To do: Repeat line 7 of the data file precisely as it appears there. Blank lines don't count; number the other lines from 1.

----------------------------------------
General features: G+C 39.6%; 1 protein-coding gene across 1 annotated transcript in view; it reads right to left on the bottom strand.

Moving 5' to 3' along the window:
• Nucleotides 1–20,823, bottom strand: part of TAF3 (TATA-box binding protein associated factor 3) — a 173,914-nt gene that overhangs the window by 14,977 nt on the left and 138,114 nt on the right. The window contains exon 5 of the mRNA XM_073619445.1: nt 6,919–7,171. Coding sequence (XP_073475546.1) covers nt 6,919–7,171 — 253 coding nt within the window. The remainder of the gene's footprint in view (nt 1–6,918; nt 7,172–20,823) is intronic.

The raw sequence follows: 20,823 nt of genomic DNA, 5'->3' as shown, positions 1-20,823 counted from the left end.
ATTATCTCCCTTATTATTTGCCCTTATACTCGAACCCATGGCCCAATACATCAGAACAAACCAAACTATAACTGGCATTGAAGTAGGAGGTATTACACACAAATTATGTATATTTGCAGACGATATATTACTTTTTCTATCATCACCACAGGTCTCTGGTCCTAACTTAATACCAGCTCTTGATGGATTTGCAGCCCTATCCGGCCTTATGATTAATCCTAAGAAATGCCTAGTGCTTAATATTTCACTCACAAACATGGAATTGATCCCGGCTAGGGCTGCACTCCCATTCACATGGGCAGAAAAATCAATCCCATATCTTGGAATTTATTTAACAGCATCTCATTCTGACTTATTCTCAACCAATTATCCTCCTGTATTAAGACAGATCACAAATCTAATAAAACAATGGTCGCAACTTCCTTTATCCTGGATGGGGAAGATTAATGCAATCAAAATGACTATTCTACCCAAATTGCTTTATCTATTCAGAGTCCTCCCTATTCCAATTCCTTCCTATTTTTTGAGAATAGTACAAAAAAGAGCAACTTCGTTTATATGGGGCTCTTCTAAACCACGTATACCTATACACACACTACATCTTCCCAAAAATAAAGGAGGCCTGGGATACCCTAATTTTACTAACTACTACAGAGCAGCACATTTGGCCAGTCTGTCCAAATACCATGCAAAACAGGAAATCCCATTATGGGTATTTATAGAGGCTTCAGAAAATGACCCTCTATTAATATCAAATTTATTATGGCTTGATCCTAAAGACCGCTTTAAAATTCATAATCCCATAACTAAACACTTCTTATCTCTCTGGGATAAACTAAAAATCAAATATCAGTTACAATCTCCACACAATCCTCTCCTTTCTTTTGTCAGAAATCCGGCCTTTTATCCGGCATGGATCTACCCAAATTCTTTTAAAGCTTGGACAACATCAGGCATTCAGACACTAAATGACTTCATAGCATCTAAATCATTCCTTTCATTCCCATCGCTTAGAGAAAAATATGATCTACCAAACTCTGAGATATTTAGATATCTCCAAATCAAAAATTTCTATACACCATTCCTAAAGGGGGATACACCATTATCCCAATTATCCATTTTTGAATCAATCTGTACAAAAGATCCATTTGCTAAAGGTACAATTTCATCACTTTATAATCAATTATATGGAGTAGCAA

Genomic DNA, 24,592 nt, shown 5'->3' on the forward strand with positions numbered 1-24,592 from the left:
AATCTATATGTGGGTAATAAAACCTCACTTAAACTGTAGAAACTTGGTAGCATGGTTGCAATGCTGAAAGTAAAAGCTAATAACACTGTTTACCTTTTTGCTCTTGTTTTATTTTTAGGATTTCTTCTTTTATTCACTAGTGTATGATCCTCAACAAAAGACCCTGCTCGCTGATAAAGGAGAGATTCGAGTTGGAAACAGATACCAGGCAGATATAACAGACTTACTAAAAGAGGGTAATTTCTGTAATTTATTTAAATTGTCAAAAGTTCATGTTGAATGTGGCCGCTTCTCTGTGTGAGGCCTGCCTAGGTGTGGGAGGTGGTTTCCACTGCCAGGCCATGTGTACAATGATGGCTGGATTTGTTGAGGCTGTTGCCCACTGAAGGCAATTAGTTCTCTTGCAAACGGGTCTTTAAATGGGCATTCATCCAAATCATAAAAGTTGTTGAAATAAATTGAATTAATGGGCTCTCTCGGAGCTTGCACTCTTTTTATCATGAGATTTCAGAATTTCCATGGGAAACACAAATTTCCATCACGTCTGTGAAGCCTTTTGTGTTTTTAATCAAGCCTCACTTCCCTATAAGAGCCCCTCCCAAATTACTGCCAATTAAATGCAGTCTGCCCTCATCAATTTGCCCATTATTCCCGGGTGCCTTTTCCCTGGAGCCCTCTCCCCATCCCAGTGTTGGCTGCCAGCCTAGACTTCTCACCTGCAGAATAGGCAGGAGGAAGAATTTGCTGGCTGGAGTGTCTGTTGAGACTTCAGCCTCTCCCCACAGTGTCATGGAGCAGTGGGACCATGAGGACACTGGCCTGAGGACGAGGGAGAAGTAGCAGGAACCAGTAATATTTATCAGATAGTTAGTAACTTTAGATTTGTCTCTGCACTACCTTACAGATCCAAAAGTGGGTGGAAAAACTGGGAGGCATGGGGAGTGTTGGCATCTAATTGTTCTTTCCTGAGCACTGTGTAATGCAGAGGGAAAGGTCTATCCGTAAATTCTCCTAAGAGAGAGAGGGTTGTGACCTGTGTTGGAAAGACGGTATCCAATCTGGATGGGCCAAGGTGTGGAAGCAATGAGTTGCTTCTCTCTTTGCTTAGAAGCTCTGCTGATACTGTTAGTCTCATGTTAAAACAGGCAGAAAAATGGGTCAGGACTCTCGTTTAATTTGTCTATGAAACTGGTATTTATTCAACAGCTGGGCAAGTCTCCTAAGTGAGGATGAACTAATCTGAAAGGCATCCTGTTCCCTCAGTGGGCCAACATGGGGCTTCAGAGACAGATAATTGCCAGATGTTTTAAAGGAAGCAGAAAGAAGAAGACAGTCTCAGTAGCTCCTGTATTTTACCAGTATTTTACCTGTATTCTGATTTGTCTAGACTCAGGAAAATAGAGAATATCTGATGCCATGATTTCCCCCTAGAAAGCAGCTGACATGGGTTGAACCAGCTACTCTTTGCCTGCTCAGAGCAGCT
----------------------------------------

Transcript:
AATCTATATGTGGGTAATAAAACCTCACTTAAACTGTAGAAACTTGGTAGCATGGTTGCAATGCTGAAAGTAAAAGCTAATAACACTGTTTACCTTTTTGCTCTTGTTTTATTTTTAGGATTTCTTCTTTTATTCACTAGTGTATGATCCTCAACAAAAGACCCTGCTCGCTGATAAAGGAGAGATTCGAGTTGGAAACAGATACCAGGCAGATATAACAGACTTACTAAAAGAGGGTAATTTCTGTAATTTATTTAAATTGTCAAAAGTTCATGTTGAATGTGGCCGCTTCTCTGTGTGAGGCCTGCCTAGGTGTGGGAGGTGGTTTCCACTGCCAGGCCATGTGTACAATGATGGCTGGATTTGTTGAGGCTGTTGCCCACTGAAGGCAATTAGTTCTCTTGCAAACGGGTCTTTAAATGGGCATTCATCCAAATCATAAAAGTTGTTGAAATAAATTGAATTAATGGGCTCTCTCGGAGCTTGCACTCTTTTTATCATGAGATTTCAGAATTTCCATGGGAAACACAAATTTCCATCACGTCTGTGAAGCCTTTTGTGTTTTTAATCAAGCCTCACTTCCCTATAAGAGCCCCTCCCAAATTACTGCCAATTAAATGCAGTCTGCCCTCATCAATTTGCCCATTATTCCCGGGTGCCTTTTCCCTGGAGCCCTCTCCCCATCCCAGTGTTGGCTGCCAGCCTAGACTTCTCACCTGCAGAATAGGCAGGAGGAAGAATTTGCTGGCTGGAGTGTCTGTTGAGACTTCAGCCTCTCCCCACAGTGTCATGGAGCAGTGGGACCATGAGGACACTGGCCTGAGGACGAGGGAGAAGTAGCAGGAACCAGTAATATTTATCAGATAGTTAGTAACTTTAGATTTGTCTCTGCACTACCTTACAGATCCAAAAGTGGGTGGAAAAACTGGGAGGCATGGGGAGTGTTGGCATCTAATTGTTCTTTCCTGAGCACTGTGTAATGCAGAGGGAAAGGTCTATCCGTAAATTCTCCTAAGAGAGAGAGGGTTGTGACCTGTGTTGGAAAGACGGTATCCAATCTGGATGGGCCAAGGTGTGGAAGCAATGAGTTGCTTCTCTCTTTGCTTAGAAGCTCTGCTGATACTGTTAGTCTCATGTTAAAACAGGCAGAAAAATGGGTCAGGACTCTCGTTTAATTTGTCTATGAAACTGGTATTTATTCAACAGCTGGGCAAGTCTCCTAAGTGAGGATGAACTAATCTGAAAGGCATCCTGTTCCCTCAGTGGGCCAACATGGGGCTTCAGAGACAGATAATTGCCAGATGTTTTAAAGGAAGCAGAAAGAAGAAGACAGTCTCAGTAGCTCCTGTATTTTACCAGTATTTTACCTGTATTCTGATTTGTCTAGACTCAGGAAAATAGAGAATATCTGATGCCATGATTTCCCCCTAGAAAGCAGCTGACATGGGTTGAACCAGCTACTCTTTGCCTGCTCAGAGCAGCT